Media Room

ChAFTA and the TPP - Implications for Australian businesses

The China-Australia Free Trade Agreement (ChAFTA) was signed in Canberra on 17 June by Australian Minister for Trade and Investment, the Hon. Andrew Robb AO MP, and the Chinese Commerce Minister, Mr Gao Hucheng.Before the treaty comes into formal effect, however, both Australia and China must complete their domestic treaty-making processes.

For Australia, an important part of the process is the scrutiny of the treaty through Inquiries held by the Joint Standing Committee on Treaties. The Committee met on 31 July in Sydney and will meet further in Canberra this week to consider the ChAFTA. Public submissions to this inquiry closed on 24 July and the committee is chaired by Liberal MP, Wyatt Roy.

The ChAFTA is expected to eliminate or significantly reduce tariffs on a wide range of Australian exports including on beef, dairy, sheep meat, wine, and horticulture, energy and resource products. It also delivers China’s best services commitments to date, including the provision of new and improved market access for financial, legal, education and health and aged care services. China has been Australia’s largest trading partner since 2007, with two-way trade valued at almost $160bn in 2013-14.

The successful ratification of ChAFTA will be a significant milestone for the Government given the tough negotiations surrounding the Trans-Pacific Partnership (TPP). Access for Australian dairy in Canada, sugar in the United States and intellectual property rights for American pharmaceuticals have stalemated negotiations. Jennifer Westacott, of the Business Council of Australia, has begun calling publicly for the expeditious ratification of the ChAFTA in the wake of stalled TPP negotiations.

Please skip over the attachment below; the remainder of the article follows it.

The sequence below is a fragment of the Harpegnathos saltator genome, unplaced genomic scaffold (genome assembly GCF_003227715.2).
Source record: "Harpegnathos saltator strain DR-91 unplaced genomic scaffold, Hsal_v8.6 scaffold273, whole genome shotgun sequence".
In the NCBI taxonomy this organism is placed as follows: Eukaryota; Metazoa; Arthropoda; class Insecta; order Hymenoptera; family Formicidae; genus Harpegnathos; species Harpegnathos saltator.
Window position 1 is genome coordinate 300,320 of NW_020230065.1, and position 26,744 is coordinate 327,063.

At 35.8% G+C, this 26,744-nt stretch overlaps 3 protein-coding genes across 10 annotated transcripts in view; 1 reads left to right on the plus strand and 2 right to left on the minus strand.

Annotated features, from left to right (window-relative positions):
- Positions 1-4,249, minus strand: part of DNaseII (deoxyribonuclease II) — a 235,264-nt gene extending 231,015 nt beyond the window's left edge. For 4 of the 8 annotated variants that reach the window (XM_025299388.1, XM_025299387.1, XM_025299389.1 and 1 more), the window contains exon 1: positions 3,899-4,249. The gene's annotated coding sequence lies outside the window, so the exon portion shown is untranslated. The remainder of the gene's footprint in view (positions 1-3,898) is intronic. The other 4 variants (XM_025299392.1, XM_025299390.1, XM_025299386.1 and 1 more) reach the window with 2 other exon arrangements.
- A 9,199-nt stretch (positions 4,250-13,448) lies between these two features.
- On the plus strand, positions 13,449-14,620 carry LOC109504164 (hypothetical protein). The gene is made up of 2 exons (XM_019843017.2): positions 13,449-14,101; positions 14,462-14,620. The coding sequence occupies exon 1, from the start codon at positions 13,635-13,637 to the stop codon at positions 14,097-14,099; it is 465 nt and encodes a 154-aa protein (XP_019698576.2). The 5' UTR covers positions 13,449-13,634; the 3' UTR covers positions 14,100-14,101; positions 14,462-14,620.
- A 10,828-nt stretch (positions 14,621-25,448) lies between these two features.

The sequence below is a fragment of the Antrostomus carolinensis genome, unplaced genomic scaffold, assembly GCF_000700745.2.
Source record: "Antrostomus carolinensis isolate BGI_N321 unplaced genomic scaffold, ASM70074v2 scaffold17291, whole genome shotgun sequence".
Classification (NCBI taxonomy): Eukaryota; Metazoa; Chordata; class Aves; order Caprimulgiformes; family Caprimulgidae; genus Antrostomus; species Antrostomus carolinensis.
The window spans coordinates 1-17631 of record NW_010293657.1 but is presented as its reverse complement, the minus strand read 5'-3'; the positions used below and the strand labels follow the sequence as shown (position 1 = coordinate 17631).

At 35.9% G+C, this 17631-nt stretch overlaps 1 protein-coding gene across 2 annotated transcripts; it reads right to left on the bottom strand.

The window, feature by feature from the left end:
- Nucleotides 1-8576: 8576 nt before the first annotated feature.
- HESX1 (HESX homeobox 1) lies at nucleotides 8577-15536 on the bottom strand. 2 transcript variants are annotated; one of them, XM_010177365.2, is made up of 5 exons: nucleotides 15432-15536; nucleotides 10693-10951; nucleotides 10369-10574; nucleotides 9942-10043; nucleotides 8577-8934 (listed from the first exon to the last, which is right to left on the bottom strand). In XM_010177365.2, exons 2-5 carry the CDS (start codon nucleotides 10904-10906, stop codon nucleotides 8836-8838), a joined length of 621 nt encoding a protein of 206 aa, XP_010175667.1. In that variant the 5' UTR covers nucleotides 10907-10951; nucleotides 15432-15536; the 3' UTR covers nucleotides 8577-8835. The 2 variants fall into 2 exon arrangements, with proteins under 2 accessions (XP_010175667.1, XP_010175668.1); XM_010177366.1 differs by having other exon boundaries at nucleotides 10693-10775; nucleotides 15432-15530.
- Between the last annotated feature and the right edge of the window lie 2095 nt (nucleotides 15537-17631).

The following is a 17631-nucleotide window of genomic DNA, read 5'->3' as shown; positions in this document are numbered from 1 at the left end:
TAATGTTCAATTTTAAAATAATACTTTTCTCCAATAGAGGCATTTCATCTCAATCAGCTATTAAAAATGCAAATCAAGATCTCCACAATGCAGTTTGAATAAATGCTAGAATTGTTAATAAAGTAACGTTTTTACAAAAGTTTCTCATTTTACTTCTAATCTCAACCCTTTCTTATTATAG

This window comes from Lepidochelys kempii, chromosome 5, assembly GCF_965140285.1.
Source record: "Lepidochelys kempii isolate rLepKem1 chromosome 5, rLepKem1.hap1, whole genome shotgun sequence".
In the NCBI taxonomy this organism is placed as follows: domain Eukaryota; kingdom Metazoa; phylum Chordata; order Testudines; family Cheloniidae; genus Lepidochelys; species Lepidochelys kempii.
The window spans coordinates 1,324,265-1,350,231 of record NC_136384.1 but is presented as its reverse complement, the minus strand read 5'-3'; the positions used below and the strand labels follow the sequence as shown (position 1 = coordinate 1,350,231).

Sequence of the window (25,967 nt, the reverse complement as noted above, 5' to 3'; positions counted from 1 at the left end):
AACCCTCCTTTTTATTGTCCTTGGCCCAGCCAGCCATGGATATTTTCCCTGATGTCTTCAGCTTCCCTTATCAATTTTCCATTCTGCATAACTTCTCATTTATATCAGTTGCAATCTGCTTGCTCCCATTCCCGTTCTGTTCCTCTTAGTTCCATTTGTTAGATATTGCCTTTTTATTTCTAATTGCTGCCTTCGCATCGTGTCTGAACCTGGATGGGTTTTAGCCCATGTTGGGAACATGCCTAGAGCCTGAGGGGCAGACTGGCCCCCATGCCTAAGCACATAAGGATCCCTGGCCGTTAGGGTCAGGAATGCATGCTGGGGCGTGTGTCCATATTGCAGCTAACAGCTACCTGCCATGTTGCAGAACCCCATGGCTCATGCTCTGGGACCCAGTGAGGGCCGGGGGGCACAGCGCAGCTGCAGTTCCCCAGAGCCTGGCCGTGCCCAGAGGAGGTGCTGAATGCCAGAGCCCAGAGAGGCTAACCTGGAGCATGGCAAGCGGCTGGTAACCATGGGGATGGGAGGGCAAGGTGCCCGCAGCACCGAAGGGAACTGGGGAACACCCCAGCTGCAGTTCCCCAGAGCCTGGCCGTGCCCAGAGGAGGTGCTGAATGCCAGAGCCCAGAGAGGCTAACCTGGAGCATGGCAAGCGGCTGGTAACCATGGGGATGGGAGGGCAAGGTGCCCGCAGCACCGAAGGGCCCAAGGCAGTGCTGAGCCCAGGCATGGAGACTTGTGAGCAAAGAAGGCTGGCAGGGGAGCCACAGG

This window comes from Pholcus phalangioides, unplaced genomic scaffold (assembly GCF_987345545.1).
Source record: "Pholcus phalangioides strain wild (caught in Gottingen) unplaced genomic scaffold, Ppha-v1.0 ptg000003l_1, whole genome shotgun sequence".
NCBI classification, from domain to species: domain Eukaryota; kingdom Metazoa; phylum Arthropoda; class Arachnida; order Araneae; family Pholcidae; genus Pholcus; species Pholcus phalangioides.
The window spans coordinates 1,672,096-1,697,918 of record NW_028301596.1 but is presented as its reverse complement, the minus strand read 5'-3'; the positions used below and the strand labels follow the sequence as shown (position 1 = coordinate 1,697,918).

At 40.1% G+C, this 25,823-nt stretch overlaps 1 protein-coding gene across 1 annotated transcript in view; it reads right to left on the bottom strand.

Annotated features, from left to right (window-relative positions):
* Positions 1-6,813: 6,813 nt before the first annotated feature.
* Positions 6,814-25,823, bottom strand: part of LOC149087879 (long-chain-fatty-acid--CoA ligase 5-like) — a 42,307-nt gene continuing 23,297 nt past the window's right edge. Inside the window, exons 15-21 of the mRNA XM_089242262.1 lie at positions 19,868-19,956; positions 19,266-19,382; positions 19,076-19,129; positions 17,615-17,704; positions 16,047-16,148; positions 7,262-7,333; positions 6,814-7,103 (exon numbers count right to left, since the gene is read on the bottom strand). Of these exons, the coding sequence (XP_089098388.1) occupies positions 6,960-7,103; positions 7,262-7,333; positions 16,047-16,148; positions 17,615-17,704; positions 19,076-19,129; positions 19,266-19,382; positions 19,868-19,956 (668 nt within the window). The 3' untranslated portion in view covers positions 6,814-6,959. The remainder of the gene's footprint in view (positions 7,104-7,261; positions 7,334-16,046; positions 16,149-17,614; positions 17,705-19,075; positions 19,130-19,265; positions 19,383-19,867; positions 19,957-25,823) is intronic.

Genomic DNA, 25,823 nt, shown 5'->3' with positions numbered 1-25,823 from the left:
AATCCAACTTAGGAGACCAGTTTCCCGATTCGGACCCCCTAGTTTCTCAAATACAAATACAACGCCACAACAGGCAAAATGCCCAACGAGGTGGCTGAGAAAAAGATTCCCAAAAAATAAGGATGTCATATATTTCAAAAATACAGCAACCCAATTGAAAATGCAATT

It is expected bilateral trade deals such as those with Japan, South Korea and China will provide faster economic growth for Australia the TPP. This is particularly notable when considering these three countries represent $30bn more in trade to the Australian economy than all TPP countries together.

Two-way trade – a snapshot

The top Australian exports currently to China, including their value to the Australian economy, are:

  • Iron ores and Concentrates, which are worth $57bn
  • Coal, worth $9.3bn
  • Gold, which is worth $8.1bn
  • Education, which amounts to $4.1bn; and
  • Copper, which contributes $2.1bn to the Australian economy.

The top imports from China are currently:

  • Clothing
  • Telecommunications equipment
  • Furniture, mattresses, and cushions; and
  • General consumer goods, such as toys and sporting equipment.

Political opposition to the ChAFTA

Unions have mounted a campaign against the ChAFTA, suggesting the deal will enable China to import its own workers.

The deal removes labour-market testing for the 457 visa program, potentially giving Chinese companies the ability to expedite semi-skilled workers to work on Australian projects, which the Unions claim will result in skilled Australian workers missing out on jobs to their Chinese counter-parts.

The CFMEU has also cited the removal of skills assessment for 10 occupations, including electricians, under the 457 program as possibly creating hazards when work is performed below Australian standards.

The Government counters these arguments by pointing out that Chinese workers will now simply come under the same regulatory category as workers with qualifications from countries such as the UK, the US, Canada, and Germany.

Potential outcomes for agribusiness